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Do Things that Don't Scale

paulgraham.com

Taking off

Startups take off because the founders make them take off.

Generally, startups take a push to get them going. Once they are on the track, they will usually keep going, but there is a separate and robust process to get them on a roll.

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Nearly all startups have to recruit their users manually. You can't wait for users to come to you. You have to go out and get them.

  • At least one founder will have to spend a lot of time on sales and marketing. Don't succumb to shyness and laziness.
  • Even if numbers may seem smal...

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Almost all startups are vulnerable initially, like a newborn baby. It's harmless if know-it-alls dismiss your startup. Thinking "there's no way this tiny creature could even accomplish anything" is faulty thinking.

The danger is when you dismiss your startup yourself and fail to see ...

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Happy users

You should take exceptional measures to make your users happy. Your first users should feel that signing up with you was one of the best choices they ever made. Then think of new ways to delight them. You can provide a level of service no big company can.

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Your attention to your users should be insanely great, to the point of being obsessive. It is not only the product that should be that great but especially the experience of being your user.

For most successful startups, over-engaging with early users is a necessary part of the feedback loo...

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Focus on an intentionally narrow market. It's like keeping a fire contained at first to get it really hot before adding more logs.

  • Find out if there is a subset of the market in which you can get a critical mass of users quickly.
  • Build something for yourself and your friends, w...

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Assemble yourself

Hardware startups face a problem where they need a minimum order for a factory production run, but don't have the funds. Without a product, they can't generate the growth to raise the money to manufacture the product.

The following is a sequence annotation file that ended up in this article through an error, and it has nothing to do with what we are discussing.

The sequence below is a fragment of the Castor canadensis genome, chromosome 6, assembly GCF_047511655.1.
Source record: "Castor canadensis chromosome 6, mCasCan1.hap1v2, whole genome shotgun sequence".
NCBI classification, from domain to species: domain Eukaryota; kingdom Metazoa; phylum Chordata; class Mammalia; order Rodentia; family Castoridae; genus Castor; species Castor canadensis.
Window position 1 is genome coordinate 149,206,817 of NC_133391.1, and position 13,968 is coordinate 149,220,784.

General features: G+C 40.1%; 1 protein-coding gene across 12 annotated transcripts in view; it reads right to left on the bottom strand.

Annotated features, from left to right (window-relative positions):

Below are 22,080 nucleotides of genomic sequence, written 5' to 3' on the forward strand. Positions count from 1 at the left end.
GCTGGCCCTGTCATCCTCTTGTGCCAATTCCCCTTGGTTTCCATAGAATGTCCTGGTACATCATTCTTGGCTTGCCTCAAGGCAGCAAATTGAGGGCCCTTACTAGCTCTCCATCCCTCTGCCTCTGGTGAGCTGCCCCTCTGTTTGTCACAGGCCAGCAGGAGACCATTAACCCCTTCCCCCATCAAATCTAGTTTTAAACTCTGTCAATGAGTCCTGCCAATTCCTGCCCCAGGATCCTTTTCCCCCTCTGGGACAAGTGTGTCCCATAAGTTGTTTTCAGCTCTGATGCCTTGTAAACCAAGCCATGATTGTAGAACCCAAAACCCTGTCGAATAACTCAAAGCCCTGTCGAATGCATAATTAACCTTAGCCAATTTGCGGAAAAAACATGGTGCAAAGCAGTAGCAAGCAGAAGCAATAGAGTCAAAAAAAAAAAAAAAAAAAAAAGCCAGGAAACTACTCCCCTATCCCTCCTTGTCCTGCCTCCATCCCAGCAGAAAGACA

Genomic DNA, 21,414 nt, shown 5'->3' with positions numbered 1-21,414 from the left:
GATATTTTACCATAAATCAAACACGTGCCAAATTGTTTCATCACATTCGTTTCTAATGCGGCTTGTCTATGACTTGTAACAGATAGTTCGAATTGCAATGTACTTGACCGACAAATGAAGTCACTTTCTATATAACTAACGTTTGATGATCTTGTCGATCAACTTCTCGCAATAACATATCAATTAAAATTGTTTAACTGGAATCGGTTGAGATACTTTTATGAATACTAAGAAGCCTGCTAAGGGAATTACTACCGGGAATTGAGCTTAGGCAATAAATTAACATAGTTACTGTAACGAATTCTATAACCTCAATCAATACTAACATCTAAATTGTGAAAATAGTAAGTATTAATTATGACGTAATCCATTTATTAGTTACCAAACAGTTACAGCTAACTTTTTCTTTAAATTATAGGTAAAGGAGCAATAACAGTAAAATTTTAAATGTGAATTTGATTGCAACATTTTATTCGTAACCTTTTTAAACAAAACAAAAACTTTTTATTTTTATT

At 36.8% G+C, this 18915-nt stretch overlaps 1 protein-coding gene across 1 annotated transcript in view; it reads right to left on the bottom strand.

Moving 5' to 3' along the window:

While crowdfunding, (pre-orders) can help a lot, it is advisable to assem...

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The initial user can act as if they are consultants. Keep tweaking till you fit their needs perfectly, and you'll generally find you've made something other users want too.

A consulting-like technique for recruiting initially indifferent users is to use your software on their behalf. It wil...

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An extreme variant is where you are your software, where you do by hand things that you plan to automate later. It helps to build muscle memory from doing it yourself. It also lets you launch faster.

If you can find someone with a problem that needs solving and you can solve it manually, do...

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  • The Big Launch seldom works. Most successful startups had small launches that are not memorable. Your success depends more on how happy you made your users than how many there were of them. Getting users are always a gradual process.
  • Partnerships with a big company seldom work. It is...

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The two directions

Think of startup ideas as:

  1. What you're going to build
  2. The unscalable thing(s) you're going to do initially to get the company going.

Try to be imaginative about them and work hard on them.

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Build something to solve your own problems, and then you only have to find your peers. Otherwise, you have to make a bigger effort to find the most promising vein of users.

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